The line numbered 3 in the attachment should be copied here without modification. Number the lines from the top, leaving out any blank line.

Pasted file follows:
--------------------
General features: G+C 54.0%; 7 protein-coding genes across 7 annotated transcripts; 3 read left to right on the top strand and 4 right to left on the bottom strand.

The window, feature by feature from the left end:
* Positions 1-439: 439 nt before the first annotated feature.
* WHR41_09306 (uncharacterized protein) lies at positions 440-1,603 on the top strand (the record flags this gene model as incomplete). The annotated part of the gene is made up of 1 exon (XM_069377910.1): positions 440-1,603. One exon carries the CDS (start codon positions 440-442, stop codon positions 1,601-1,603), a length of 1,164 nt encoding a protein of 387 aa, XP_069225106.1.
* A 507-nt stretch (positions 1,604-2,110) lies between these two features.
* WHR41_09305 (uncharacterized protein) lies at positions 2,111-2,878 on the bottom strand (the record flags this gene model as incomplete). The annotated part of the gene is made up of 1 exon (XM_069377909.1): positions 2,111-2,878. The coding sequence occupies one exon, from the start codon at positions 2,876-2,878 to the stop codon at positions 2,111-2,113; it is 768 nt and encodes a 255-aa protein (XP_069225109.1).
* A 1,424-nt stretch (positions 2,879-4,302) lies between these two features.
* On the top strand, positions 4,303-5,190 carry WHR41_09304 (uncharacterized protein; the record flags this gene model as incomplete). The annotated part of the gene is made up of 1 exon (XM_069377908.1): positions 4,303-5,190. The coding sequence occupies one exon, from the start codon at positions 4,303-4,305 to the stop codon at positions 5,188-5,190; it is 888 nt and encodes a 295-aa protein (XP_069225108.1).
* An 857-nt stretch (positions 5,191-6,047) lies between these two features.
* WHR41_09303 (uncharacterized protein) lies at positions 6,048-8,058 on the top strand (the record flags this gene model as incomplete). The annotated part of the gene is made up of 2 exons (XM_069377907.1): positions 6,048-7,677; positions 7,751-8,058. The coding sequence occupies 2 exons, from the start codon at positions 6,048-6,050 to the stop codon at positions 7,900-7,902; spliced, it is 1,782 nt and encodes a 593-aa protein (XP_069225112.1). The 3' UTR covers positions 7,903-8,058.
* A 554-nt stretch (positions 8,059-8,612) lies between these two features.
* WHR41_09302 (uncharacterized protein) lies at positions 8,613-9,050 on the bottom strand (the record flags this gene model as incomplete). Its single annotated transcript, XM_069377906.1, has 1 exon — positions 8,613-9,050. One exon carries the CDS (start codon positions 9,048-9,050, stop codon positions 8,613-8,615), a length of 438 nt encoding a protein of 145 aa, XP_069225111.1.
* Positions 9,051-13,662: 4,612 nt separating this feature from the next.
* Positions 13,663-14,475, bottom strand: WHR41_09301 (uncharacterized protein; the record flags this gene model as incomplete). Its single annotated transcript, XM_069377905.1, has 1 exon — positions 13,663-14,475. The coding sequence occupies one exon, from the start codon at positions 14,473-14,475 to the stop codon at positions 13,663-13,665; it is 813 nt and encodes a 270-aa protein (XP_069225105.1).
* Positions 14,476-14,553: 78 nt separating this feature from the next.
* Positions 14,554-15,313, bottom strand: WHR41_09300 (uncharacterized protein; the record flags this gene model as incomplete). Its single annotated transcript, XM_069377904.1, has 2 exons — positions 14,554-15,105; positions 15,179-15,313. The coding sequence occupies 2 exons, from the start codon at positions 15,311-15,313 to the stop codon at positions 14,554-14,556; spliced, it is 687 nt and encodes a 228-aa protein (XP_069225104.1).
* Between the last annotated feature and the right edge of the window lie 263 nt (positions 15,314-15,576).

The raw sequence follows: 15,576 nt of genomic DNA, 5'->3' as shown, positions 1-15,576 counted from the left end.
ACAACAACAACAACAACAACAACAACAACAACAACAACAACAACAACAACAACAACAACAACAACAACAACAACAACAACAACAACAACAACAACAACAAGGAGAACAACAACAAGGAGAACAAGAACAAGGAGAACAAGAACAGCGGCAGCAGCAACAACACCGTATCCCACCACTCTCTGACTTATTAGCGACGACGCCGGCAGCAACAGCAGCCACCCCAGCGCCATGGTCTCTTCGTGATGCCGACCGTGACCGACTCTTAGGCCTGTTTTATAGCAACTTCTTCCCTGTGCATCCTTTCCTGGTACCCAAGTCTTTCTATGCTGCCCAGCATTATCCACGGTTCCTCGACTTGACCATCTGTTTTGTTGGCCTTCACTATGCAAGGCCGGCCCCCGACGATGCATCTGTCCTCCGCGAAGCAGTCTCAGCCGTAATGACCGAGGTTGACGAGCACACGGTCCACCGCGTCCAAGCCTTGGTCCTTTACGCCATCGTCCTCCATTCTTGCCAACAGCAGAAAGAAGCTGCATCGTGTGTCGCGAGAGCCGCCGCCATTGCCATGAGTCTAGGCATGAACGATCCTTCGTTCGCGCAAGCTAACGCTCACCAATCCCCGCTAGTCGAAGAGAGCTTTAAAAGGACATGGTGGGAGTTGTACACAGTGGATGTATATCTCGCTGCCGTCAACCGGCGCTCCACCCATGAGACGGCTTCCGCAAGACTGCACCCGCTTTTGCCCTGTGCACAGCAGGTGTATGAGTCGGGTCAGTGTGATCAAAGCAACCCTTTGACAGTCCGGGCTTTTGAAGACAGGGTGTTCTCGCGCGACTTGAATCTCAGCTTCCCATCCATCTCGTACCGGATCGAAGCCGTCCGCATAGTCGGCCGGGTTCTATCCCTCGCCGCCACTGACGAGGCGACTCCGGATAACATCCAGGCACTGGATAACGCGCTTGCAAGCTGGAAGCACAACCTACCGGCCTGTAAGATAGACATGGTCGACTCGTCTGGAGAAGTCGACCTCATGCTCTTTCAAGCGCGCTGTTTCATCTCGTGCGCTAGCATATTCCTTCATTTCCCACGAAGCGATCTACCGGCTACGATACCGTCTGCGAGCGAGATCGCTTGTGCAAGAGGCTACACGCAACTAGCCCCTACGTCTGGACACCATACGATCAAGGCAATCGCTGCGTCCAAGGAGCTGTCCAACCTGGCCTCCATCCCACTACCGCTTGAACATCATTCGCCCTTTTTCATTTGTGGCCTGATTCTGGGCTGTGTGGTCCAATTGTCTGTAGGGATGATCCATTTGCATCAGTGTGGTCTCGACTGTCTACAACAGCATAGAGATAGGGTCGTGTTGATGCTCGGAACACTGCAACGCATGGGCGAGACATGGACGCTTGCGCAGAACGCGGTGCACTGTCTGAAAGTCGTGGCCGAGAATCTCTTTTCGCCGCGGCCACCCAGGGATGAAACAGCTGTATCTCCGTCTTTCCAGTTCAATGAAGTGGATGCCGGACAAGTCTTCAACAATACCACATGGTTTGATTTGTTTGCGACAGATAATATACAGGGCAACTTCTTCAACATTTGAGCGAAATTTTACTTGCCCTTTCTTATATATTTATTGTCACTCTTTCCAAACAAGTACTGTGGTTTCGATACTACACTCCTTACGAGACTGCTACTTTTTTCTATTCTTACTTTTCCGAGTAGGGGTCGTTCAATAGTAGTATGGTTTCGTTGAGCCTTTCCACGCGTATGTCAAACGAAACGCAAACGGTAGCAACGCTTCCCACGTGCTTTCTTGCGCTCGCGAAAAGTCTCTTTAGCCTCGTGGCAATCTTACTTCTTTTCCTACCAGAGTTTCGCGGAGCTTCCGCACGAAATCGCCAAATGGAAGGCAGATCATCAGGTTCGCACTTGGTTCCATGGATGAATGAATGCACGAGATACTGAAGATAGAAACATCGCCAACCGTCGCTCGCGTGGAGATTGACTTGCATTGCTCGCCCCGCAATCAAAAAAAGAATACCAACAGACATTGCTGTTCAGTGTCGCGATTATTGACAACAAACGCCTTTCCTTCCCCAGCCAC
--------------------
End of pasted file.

* Positions 1-439: 439 nt before the first annotated feature.